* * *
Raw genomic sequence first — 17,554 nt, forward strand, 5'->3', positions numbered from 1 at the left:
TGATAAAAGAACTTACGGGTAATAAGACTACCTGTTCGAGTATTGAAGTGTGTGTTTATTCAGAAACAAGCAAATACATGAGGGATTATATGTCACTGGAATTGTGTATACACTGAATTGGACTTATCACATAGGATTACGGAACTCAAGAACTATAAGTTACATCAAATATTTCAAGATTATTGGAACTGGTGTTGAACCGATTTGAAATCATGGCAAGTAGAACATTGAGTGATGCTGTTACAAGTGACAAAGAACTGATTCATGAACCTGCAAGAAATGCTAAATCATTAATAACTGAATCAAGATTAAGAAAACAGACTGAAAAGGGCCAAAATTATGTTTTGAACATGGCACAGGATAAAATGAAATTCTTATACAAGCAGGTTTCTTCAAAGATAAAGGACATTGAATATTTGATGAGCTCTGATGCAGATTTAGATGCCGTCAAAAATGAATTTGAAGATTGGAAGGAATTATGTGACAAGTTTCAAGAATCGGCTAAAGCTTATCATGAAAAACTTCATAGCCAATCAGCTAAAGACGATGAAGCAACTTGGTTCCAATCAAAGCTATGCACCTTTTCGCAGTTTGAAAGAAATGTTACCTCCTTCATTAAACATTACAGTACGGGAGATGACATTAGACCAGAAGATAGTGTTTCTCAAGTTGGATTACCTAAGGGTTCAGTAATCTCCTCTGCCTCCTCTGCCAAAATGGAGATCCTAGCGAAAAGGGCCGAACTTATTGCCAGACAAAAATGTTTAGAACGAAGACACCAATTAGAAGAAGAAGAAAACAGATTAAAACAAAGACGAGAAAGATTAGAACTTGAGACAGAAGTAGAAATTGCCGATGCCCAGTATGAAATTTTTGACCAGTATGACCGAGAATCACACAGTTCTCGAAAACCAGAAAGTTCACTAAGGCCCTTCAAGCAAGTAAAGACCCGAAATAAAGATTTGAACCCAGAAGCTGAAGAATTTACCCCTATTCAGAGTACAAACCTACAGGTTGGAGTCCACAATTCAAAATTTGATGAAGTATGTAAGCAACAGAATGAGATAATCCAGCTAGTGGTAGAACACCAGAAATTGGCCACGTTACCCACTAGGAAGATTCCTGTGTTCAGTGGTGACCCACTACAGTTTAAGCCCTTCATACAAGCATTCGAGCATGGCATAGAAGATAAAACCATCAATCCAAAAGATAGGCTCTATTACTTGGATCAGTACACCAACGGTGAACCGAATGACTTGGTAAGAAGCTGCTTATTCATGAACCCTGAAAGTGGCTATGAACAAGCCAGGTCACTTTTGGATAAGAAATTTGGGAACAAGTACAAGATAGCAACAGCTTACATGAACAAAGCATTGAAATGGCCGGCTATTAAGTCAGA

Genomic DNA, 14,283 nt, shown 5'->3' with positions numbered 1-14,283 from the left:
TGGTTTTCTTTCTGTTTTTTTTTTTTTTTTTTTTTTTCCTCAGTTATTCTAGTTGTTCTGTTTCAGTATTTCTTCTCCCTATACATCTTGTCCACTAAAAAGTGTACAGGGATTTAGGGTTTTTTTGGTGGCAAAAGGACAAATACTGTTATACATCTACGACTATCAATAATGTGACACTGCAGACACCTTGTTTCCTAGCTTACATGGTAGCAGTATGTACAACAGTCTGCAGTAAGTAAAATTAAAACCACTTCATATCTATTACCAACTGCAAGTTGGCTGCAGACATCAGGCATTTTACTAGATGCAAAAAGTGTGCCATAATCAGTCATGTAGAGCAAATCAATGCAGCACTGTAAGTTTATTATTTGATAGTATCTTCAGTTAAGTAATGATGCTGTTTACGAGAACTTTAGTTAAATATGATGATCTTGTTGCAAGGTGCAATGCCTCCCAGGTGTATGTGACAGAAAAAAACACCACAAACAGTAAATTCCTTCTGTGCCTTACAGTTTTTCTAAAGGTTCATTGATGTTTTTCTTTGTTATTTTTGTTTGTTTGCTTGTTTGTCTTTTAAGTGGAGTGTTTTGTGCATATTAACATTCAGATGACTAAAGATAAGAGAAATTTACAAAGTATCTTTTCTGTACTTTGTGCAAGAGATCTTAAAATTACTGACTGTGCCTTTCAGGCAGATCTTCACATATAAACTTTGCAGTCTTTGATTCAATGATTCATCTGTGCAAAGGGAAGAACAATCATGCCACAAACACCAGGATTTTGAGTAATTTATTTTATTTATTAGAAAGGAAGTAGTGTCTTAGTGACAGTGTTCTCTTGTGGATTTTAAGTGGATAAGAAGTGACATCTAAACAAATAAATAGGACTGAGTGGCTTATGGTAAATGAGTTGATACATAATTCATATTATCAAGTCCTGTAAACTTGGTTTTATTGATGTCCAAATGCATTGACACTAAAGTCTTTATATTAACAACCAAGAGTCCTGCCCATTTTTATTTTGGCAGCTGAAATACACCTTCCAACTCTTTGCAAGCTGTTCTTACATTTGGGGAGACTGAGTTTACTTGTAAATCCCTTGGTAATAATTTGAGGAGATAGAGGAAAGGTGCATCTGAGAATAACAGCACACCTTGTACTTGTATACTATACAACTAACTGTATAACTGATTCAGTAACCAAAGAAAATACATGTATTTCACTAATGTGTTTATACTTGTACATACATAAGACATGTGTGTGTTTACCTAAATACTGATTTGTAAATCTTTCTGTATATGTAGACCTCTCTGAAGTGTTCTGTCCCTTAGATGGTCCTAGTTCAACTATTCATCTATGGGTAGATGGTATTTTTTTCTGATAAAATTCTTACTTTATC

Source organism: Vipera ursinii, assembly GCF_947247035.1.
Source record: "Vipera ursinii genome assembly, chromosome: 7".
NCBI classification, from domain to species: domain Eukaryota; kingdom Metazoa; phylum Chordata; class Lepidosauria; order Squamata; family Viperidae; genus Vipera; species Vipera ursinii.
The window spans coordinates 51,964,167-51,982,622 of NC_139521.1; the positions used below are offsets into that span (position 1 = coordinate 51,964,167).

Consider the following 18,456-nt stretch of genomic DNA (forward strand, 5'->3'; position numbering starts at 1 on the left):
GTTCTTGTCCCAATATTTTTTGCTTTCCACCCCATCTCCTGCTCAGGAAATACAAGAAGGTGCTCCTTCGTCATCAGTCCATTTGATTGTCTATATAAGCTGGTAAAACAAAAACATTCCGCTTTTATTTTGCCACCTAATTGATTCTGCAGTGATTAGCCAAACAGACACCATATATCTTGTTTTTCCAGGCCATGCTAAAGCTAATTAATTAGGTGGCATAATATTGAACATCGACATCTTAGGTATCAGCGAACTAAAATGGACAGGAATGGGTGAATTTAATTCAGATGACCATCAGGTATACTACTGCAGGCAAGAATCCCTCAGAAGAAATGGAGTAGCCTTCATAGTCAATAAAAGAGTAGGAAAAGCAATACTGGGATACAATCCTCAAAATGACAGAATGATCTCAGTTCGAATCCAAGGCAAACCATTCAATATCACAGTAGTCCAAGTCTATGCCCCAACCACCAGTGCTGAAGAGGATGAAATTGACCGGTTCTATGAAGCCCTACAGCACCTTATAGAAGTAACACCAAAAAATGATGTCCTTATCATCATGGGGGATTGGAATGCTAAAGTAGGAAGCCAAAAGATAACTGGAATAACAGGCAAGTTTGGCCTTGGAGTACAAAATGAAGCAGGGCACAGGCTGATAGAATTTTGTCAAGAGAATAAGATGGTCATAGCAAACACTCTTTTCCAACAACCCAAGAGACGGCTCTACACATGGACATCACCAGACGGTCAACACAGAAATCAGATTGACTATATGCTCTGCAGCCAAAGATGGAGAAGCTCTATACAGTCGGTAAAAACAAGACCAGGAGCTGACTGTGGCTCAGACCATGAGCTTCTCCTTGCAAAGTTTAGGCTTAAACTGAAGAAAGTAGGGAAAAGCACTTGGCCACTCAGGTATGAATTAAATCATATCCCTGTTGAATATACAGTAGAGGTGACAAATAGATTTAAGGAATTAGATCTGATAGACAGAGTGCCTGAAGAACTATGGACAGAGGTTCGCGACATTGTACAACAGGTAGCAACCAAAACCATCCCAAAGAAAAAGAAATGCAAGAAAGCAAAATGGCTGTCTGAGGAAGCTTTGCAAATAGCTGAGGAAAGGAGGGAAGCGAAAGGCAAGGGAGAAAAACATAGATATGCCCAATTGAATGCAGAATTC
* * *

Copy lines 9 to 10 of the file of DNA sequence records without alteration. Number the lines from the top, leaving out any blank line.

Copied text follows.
Consider the following 18,456-nt stretch of genomic DNA (forward strand, 5'->3'; position numbering starts at 1 on the left):
GTTCTTGTCCCAATATTTTTTGCTTTCCACCCCATCTCCTGCTCAGGAAATACAAGAAGGTGCTCCTTCGTCATCAGTCCATTTGATTGTCTATATAAGCTGGTAAAACAAAAACATTCCGCTTTTATTTTGCCACCTAATTGATTCTGCAGTGATTAGCCAAACAGACACCATATATCTTGTTTTTCCAGGCCATGCTAAAGCTAATTAATTAGGTGGCATAATATTGAACATCGACATCTTAGGTATCAGCGAACTAAAATGGACAGGAATGGGTGAATTTAATTCAGATGACCATCAGGTATACTACTGCAGGCAAGAATCCCTCAGAAGAAATGGAGTAGCCTTCATAGTCAATAAAAGAGTAGGAAAAGCAATACTGGGATACAATCCTCAAAATGACAGAATGATCTCAGTTCGAATCCAAGGCAAACCATTCAATATCACAGTAGTCCAAGTCTATGCCCCAACCACCAGTGCTGAAGAGGATGAAATTGACCGGTTCTATGAAGCCCTACAGCACCTTATAGAAGTAACACCAAAAAATGATGTCCTTATCATCATGGGGGATTGGAATGCTAAAGTAGGAAGCCAAAAGATAACTGGAATAACAGGCAAGTTTGGCCTTGGAGTACAAAATGAAGCAGGGCACAGGCTGATAGAATTTTGTCAAGAGAATAAGATGGTCATAGCAAACACTCTTTTCCAACAACCCAAGAGACGGCTCTACACATGGACATCACCAGACGGTCAACACAGAAATCAGATTGACTATATGCTCTGCAGCCAAAGATGGAGAAGCTCTATACAGTCGGTAAAAACAAGACCAGGAGCTGACTGTGGCTCAGACCATGAGCTTCTCCTTGCAAAGTTTAGGCTTAAACTGAAGAAAGTAGGGAAAAGCACTTGGCCACTCAGGTATGAATTAAATCATATCCCTGTTGAATATACAGTAGAGGTGACAAATAGATTTAAGGAATTAGATCTGATAGACAGAGTGCCTGAAGAACTATGGACAGAGGTTCGCGACATTGTACAACAGGTAGCAACCAAAACCATCCCAAAGAAAAAGAAATGCAAGAAAGCAAAATGGCTGTCTGAGGAAGCTTTGCAAATAGCTGAGGAAAGGAGGGAAGCGAAAGGCAAGGGAGAAAAACATAGATATGCCCAATTGAATGCAGAATTC